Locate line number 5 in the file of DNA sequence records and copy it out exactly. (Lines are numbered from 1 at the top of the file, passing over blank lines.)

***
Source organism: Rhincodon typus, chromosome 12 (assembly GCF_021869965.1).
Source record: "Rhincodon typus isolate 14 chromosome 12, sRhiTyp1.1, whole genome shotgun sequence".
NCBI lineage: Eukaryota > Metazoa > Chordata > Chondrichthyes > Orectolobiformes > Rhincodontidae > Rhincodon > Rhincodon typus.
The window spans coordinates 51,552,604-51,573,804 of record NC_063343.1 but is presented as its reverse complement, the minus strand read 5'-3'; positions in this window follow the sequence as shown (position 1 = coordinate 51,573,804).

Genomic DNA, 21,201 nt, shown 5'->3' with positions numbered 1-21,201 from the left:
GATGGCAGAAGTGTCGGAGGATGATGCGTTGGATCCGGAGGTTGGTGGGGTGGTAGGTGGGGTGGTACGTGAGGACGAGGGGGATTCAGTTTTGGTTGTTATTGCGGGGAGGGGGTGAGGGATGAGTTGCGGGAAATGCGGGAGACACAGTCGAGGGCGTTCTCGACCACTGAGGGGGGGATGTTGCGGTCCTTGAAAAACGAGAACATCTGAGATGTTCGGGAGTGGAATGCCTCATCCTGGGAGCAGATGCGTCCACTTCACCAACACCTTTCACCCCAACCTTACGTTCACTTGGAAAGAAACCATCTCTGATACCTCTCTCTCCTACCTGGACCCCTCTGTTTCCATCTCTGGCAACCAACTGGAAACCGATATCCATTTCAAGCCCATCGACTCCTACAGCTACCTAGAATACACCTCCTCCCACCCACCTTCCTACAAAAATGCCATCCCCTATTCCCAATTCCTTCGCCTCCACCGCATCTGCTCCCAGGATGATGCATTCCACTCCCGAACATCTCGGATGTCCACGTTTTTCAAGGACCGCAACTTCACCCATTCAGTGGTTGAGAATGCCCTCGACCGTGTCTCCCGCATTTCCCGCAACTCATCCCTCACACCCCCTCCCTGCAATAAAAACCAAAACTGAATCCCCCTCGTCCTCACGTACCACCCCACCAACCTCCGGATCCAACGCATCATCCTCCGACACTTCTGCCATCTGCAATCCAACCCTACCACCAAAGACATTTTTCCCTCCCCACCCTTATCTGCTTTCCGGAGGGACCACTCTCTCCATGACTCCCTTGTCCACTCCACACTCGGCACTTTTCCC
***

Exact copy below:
Genomic DNA, 21,201 nt, shown 5'->3' with positions numbered 1-21,201 from the left: